Texas Monthly Magazine guidelines for picking the 40 best small-town cafes: "Our guidelines were strict. By “small town,” we meant a burg with no more than 25,000 souls. Unpretentiousness in an eatery was paramount, and on our score sheets points were awarded for a cluster of elements that, taken together, we took to calling the Real Deal Factor: family ownership, big-haired waitresses, plastic flowers, police officers or truckers at the counter, chicken livers or gizzards on the menu, a pie case."
Hello and welcome as we embrace today, Friday, January 29, 2016. The wife left this past Wednesday to go and help with her brother, our dear Bro. Milton, as he nears the end of his sojourn here on the planet. Wednesday morning I broke the 100 number on my fasted blood sugar. (98) I filed that away for future reference. The wife is gone. Turns out I was out on the road most of the day. I mentioned last week that fried chicken gizzards was the 10th most searched word string that landed people on my blog. I just happened to be in the neighborhood of this fried chicken joint where I typically obtain a dozen of the golden delights. I like going there. The people know me. I may only see them every two to three months but I'm the only one that has ever ordered chicken gizzards that I know of. At least while I was there. They have a buffet but they never take those that have been under the lamp for me. They fry me up a brand new batch. I dutifully wait. They scoop them up, put into a little cardboard tray and then into a brown paper bag along with a fresh, hot yeast roll. That bag soaks up quite a bit of the excess grease, therefore, I give them extra credit for helping me stay healthy. You see how that all unfolded. The wife is gone. I got a reasonable number. I happen to be in the area. The next thing I knew I was driving down the road popping those steaming hot gizzards and letting them jump around in my mouth until they got cool enough to bite down on. Were they good? Wrong company but the right slogan: They were truly finger lick'n good! (In fact, that's about the only way to keep the steering wheel clean, finger lick'n, but I guess you got it the first time.)
I hope you realize by now that I am prone to some slight exaggeration from time to time. Or maybe hyperbole would be the better word for it. Wait. How about embellishment? One author, Phillip Pullman, expressed his viewpoint, "After nourishment, shelter and companionship, stories are the thing we need most in the world." Those of us who know the Lord God of heaven through His one and only Son, the Lord Jesus Christ, would most likely make that relationship number one in our lives. However, I would not discount the value of storytelling. Past and present they reflect much that makes up the fabric of my life. Many times they are not made up stories. They reflect real life events. I've found those typically are the best ones. While visiting on our cellphones I told one from my past to our youngest son the other day. It was from over fifty years ago. He thought it was hilarious. And, we do know that Jesus Himself used stories, (parables), to illustrate points. Some have said they were earthly stories with a heavenly meaning. His stories were intended to stimulate the heart and thoughts of those who heard them. Typically, His listeners got His point even though they often refused to accept His message. As for me, well, I battle the blank page everyday. It's my own little struggle. I am well aware that I do not always pay attention to all the rules in putting my prose on the page. Here's another author's quote that I like, Norton Justor: "A slavish concern for the composition of words is the sign of a bankrupt intellect. Be gone, odious wasp! You smell of decayed syllables." No one will ever accuse me of being slavish about composition.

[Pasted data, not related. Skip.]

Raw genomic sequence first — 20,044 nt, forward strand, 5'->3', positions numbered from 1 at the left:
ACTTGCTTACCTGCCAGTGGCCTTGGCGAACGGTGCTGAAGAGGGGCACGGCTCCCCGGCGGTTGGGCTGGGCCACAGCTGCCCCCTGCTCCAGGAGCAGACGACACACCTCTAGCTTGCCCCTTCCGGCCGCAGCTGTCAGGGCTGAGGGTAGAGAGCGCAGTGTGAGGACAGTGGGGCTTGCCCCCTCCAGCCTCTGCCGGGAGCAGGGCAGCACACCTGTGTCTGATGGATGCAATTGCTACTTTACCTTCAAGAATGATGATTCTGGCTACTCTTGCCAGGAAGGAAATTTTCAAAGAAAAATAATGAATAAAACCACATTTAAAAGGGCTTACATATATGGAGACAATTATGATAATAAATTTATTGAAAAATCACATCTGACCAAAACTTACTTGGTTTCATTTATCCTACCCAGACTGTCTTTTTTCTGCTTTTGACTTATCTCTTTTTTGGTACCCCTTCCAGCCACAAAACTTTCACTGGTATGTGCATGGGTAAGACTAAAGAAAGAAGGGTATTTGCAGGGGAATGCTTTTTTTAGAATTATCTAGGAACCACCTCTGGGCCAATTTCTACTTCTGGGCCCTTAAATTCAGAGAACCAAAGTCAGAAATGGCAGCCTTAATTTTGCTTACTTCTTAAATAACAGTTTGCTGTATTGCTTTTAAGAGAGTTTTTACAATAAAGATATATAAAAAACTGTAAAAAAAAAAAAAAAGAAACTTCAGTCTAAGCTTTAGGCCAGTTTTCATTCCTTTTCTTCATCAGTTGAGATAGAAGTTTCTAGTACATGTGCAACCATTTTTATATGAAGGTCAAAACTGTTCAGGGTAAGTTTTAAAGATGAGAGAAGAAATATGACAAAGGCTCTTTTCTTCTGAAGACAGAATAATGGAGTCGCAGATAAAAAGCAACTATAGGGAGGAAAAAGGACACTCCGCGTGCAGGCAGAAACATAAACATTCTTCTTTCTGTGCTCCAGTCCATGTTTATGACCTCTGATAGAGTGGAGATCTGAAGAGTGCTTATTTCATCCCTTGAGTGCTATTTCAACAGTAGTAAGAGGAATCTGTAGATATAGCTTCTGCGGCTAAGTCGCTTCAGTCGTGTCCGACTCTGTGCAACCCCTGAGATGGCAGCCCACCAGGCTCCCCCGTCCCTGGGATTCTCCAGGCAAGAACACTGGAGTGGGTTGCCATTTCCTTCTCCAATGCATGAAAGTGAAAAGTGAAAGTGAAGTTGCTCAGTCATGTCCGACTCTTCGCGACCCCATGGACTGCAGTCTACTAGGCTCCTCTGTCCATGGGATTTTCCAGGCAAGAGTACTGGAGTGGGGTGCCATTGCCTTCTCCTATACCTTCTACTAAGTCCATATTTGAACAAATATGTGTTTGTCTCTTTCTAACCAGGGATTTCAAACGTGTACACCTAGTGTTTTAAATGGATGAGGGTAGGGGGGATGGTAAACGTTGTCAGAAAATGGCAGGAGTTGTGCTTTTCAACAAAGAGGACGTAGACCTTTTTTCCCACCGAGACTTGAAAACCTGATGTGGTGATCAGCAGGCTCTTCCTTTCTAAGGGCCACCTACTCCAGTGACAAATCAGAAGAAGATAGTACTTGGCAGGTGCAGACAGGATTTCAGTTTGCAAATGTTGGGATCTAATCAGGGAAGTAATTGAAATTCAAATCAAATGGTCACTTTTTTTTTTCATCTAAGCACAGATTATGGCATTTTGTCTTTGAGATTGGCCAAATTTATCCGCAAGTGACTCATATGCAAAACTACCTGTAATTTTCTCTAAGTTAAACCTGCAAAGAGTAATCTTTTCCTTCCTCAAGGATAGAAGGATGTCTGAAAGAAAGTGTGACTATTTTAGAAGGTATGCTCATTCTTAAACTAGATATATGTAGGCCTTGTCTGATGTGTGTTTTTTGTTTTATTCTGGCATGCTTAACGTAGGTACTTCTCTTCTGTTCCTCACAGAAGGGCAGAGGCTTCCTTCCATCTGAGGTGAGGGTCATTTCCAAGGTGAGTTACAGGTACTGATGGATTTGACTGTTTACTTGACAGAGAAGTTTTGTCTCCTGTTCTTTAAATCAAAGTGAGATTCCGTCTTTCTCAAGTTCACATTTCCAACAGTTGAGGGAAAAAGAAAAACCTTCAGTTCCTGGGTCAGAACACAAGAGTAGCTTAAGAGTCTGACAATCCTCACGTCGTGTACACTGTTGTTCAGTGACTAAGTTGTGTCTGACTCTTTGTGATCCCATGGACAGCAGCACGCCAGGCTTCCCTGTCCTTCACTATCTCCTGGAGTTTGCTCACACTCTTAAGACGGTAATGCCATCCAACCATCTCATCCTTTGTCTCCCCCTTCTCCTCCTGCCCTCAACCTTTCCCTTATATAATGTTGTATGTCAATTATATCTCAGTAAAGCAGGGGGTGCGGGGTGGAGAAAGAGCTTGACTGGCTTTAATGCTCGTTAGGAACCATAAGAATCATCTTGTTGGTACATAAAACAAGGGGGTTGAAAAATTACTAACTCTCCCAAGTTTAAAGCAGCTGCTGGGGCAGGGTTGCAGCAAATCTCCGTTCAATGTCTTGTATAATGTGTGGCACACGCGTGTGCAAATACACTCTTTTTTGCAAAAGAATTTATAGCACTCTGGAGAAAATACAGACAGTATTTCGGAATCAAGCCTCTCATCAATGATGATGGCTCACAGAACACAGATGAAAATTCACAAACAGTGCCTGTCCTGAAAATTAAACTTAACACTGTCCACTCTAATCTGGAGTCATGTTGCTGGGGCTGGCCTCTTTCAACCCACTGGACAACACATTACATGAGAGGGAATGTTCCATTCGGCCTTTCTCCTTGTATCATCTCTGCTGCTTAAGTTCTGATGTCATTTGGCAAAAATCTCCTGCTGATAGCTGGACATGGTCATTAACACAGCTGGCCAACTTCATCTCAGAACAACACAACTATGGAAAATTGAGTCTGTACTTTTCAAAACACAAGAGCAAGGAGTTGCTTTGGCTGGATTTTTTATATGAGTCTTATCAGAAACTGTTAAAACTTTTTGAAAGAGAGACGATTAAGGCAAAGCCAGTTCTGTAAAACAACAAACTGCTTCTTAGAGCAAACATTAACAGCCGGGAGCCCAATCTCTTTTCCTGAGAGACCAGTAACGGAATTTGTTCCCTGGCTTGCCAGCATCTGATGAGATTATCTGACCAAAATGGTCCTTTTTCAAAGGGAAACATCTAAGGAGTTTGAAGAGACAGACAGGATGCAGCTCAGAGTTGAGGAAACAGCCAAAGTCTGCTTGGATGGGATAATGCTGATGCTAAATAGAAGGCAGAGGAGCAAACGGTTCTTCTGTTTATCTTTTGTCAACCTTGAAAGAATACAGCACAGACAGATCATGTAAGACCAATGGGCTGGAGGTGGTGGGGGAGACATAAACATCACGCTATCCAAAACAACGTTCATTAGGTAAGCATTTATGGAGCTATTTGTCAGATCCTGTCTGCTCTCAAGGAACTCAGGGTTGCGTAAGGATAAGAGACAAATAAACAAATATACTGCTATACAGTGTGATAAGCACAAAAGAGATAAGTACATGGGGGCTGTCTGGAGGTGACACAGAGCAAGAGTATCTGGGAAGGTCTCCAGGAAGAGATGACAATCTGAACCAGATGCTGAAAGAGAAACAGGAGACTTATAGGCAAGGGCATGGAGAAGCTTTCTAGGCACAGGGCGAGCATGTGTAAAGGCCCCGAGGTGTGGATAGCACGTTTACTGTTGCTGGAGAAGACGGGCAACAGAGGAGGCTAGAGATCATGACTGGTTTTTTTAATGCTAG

I do thank those of you who keep up with my ramblings each day. I also appreciate the feedback when something has been of special interest or perhaps even a blessing to someone. It's obvious I do this because I want to but I can assure you that when folks tell me they have been encouraged or they have enjoyed a smile, well, that keeps the motivation in motion. The other day I received a message from someone who had somehow deleted the email I send out each day. They asked if I would please forward another copy of that day's blog. Thanks for asking. It has been a busy week for me. I read something in one of the British newspapers the other day that got my attention. The article was about the dire circumstances surrounding health services and retirement benefits for the aging British population. Here's the teaser that caught my eye: Plan on working until you are 80. Hello? It made me wonder so I Googled '80 is the new' and low and behold I found several articles from here in our own country where someone was saying that 80 is the new 60 in terms of when to retire. My achy bones didn't really want to hear that and my response was to think of that song made popular on the old Hee Haw TV show, "Gloom, despair, and agony on me ... Deep, dark depression, excessive misery ... If it weren't for bad luck, I'd have no luck at all ... Gloom, despair, and agony on me" Meanwhile, we do our best to soldier on. Have yourself a wonderful Saturday and Lord's Day Sunday and I'll do my best to return to this particular scene of the crime come next Monday morning. May God bless. Amen. ....More later.
Many years in this sojourn here on planet earth and I have the scars to prove it but I have been, am now, and will be blessed to have had the privilege of doing what little I've done to honor God and serve others.